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The two-thumb is superior to the two-finger method for administering chest compressions in a manikin model of neonatal resuscitation
  1. Catherine Christman1,
  2. Rae Jean Hemway2,
  3. Myra H Wyckoff3,
  4. Jeffrey M Perlman1
  1. 1Department of Pediatrics, Weill Cornell Medical College, New York, USA
  2. 2Department of Nursing, New York Presbyterian Hospital, New York, USA
  3. 3Department of Pediatrics, University of Texas Southwestern, Dallas, Texas, USA
  1. Correspondence to Professor Jeffrey M Perlman, Department of Pediatrics, Weill Cornell Medical College, 525 E 68th Street, N506, New York, NY 10065, USA; jmp2007{at}med.cornell.edu

Abstract

Background Current neonatal guidelines endorse both the two-thumb and the two-finger techniques for performing chest compressions. It remains unclear whether one method is superior to the other in achieving consistent depth.

Objective To compare the compression depth, variability, rate and finger placement of the two-thumb and two-finger techniques using a compression to ventilation (CV) ratio of 3:1.

Methods 25 subjects (physicians and neonatal nurses) participated with compressions performed on a manikin. Subjects were video recorded. Evaluations included continuous compression administered for 60 s, followed by 2 min of compressions using a 3:1 CV ratio for each of the two techniques.

Results Depth during 60 s of uninterrupted compressions was greater for the two-thumb than the two-finger technique (27.2±5.7 vs 22.1±4.6 mm; p=0.0008), variability was less (6.7%±3.2% vs 9.0%±2.8%; p=0.002) and rate was comparable (118±22 vs 116±24 compressions/min). With a 3:1 CV ratio, depth was greater for the two-thumb compared to the two-finger method (29±5.4 vs 23.7±5.8 mm; p=0.0009), variability was less (6.1%±2.9% vs 9.8%±3.1%; p=0.00002) and rate was comparable (192±26 vs 197±31 compressions/2 min). Correct positioning was accomplished more often with the two-thumb than the two-finger technique (21/25 vs 3/25; p=0.0005).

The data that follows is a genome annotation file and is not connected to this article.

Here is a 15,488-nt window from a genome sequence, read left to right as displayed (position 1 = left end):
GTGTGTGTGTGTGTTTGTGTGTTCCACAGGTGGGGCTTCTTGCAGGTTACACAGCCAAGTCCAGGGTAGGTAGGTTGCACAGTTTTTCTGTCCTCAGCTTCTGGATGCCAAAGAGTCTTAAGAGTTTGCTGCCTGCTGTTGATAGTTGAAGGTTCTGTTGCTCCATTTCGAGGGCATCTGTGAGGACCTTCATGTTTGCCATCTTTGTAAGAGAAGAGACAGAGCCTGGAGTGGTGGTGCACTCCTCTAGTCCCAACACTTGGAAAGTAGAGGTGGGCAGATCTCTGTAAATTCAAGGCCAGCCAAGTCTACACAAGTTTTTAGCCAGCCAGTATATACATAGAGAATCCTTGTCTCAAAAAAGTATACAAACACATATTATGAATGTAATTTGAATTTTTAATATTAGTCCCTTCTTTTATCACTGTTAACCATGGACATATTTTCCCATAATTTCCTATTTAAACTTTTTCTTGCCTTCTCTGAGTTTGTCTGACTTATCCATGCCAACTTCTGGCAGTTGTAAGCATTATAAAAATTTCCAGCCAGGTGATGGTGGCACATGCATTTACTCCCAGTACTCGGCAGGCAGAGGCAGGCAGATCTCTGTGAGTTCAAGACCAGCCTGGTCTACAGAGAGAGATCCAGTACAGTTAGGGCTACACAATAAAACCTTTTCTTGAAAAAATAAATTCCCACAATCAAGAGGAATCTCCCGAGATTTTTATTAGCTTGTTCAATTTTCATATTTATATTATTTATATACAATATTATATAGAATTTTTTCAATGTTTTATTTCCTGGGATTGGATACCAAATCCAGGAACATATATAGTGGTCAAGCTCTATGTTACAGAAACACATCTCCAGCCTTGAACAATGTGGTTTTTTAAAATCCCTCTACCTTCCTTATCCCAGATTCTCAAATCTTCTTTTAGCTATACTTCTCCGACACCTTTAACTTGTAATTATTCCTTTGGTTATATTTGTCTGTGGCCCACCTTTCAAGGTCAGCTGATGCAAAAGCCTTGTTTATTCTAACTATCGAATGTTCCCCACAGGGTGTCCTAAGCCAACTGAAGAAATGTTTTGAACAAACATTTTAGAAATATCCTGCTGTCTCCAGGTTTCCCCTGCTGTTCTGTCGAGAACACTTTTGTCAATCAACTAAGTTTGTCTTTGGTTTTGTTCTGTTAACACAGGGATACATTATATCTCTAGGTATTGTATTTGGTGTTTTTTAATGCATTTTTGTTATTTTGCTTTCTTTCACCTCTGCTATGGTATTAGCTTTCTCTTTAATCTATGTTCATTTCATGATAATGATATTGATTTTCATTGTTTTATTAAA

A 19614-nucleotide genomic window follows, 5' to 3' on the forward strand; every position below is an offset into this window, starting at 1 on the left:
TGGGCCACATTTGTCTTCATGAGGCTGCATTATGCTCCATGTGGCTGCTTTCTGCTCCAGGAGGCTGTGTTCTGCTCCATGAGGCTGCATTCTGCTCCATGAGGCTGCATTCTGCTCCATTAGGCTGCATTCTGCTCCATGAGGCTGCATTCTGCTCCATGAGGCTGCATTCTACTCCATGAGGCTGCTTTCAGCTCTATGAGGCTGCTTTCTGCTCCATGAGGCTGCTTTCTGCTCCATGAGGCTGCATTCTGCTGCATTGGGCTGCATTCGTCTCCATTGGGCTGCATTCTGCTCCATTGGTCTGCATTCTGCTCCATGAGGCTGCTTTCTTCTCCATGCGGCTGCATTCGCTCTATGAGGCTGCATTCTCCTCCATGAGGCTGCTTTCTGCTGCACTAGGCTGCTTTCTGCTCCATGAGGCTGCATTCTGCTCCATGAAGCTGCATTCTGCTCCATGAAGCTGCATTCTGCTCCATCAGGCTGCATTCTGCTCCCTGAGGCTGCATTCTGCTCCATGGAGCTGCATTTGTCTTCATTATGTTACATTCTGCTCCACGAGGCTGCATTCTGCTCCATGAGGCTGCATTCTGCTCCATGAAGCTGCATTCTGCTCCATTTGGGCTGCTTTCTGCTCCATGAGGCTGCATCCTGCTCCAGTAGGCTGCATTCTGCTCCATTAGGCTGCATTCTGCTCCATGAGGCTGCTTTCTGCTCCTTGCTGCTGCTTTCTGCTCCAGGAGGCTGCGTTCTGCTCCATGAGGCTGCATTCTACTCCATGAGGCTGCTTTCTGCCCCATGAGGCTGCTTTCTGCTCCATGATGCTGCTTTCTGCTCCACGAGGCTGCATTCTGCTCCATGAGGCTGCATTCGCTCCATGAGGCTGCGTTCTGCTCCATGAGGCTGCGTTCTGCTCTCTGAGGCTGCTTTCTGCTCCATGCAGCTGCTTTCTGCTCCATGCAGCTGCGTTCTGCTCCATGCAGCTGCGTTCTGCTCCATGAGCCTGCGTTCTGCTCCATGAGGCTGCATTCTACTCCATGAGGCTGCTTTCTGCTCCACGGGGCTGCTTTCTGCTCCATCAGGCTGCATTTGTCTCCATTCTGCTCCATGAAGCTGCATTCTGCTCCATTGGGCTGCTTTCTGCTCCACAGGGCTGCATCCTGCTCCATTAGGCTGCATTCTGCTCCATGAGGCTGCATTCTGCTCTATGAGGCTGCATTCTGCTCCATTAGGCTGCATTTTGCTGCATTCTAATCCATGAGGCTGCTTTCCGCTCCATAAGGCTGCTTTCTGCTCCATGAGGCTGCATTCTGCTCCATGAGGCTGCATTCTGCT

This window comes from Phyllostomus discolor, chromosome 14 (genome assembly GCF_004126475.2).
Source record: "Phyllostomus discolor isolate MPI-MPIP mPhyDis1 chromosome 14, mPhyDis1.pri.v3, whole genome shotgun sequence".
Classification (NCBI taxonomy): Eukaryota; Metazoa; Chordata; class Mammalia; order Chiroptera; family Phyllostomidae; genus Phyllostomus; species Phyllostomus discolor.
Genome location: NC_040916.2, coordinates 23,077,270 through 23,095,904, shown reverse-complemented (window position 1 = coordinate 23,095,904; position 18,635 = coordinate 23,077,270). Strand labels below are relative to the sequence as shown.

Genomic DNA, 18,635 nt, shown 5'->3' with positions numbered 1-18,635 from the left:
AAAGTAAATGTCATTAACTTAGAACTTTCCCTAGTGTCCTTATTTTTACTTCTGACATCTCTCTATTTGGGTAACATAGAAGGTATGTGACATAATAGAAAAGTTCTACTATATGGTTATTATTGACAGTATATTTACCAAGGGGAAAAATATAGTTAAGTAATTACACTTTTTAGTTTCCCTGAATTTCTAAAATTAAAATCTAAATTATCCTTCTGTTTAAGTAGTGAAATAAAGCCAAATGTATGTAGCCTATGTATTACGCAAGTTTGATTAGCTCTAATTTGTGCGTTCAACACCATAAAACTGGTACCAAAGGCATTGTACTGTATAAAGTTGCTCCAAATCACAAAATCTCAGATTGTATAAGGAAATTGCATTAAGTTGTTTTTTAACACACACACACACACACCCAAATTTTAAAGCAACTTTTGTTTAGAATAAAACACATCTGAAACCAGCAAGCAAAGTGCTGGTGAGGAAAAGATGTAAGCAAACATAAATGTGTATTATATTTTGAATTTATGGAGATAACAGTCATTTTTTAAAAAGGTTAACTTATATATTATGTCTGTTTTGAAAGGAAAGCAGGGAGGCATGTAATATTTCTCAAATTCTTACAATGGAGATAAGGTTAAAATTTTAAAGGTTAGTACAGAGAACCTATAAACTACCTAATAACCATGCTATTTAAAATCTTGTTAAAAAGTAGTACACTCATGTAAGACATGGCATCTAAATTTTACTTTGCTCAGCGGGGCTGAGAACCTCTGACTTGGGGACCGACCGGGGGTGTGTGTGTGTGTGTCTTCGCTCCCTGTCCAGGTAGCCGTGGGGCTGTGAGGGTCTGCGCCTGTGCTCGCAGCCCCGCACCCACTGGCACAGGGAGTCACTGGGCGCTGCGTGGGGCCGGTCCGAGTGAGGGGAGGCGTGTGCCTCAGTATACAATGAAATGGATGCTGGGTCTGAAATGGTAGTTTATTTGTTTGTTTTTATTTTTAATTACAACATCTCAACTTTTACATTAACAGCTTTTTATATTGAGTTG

Conclusions The two-thumb technique is superior to the two-finger technique, achieving greater depth and less variability with each compression. The two-finger technique was incorrectly applied in most cases and deviations in technique may have contributed to the significant differences in depth.

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Footnotes

  • Funding This study was funded by a grant from the American Academy of Pediatrics, Elk Grove, Illinois, USA.

  • Competing interests None.

  • Ethics approval This study was conducted with the approval of the Institutional Review Board of Weill Cornell Medical College.

  • Provenance and peer review Not commissioned; externally peer reviewed.

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